Kalil may or may not have support from the White House or anyone, but if he gets a big response to this challenge Obama and others will have to reconsider their reluctance.
Now you're not being cynical enough. I think this challenge is likely to be the result of a direct White House request to come up with some good "news for nerds." I don't think it's a coincidence that we are weeks from an election that Democrats are dreading (publicly or not). It's aimed at a core voting/donating demographic that largely supported Obama but now is ticked off about the NSA, the IRS, government transparency, the Middle East, and a bunch of other things. There's no commitment, it costs little, there's little risk of a downside, and it's even legal and ethical. It's a small but perfect election-season ploy.
But regardless of the political motivation and the odds against a real project resulting from it, I'm still in favor, for all the standard nerd reasons.
Since there are about 4-5,000 workplace fatalities a year, virtually all of them preventable, that's a good return for the money. [...] So if CDC doesn't do this stuff, nobody will.
Then what is OSHA for?
Why is this a problem? Research should always be done, however ridiculous your hypothesis may be. The freedom to do such insane research is what has made USA the leader of all sciences.
Of course research is generally good, but priorities must be decided. Right now, I suspect people would rather that money had been spent researching Ebola.
one could argue that the United States is hobbled by an outdated constitution in responding to epidemics
The USA has handled many epidemics in the past. The experience of Western Samoa vs. American Samoa during the Spanish Flu epidemic is an interesting example. The TL;DR: version: Western Samoa decided they couldn't stopping the importation of plantation laborers, and as a result 20-25% of the population died. American Samoa self-quarantined, and nobody died.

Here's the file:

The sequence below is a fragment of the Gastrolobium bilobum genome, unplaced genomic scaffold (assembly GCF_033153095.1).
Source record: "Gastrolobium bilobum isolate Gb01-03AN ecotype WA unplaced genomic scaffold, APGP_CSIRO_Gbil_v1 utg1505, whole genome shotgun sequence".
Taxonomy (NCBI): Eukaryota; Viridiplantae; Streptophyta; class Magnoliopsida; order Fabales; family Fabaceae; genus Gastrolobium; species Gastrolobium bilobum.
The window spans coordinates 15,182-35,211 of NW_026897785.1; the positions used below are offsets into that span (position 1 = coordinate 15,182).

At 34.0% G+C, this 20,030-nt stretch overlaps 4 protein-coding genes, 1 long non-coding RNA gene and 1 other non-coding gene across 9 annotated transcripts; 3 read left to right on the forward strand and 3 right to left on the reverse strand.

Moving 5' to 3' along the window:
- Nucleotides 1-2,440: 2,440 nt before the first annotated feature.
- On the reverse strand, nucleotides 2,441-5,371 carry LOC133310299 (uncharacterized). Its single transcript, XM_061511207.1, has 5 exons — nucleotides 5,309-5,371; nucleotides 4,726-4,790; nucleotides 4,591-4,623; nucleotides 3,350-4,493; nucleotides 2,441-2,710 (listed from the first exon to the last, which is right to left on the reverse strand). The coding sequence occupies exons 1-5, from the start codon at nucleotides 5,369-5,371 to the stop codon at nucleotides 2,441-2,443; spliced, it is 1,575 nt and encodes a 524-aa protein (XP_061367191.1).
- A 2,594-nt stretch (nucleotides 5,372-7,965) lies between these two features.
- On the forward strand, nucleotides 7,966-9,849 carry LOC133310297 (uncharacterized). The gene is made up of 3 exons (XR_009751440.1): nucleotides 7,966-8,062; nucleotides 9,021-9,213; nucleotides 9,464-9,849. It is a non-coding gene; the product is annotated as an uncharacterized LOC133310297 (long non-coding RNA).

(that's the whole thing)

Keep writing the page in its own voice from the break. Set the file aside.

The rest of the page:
One of the core problems today is that the CDC has lost focus, and instead of controlling infectious disease, they spend money things like playground safety, workplace accidents, guns, and birth defects. And then there was the NIH grant to study why gay men are often thin and lesbians are often obese.
We don't need to change the Constitution, just the spending and research priorities of a bunch of bureaucracies.
What exactly is the point of this odd half-assed sort of category, a "no-fly list"? If the federal government suspects a citizen or resident might be a terrorist, OK, then get a friggin' warrant and bug their phone and search their house and get some real evidence. Since terrorists can do a lot more than hijack airplanes, what's the message here? "We want to prevent you from hijacking an airliner, but a bus is OK?" Either treat them like a suspected terrorist, or just stop hassling them.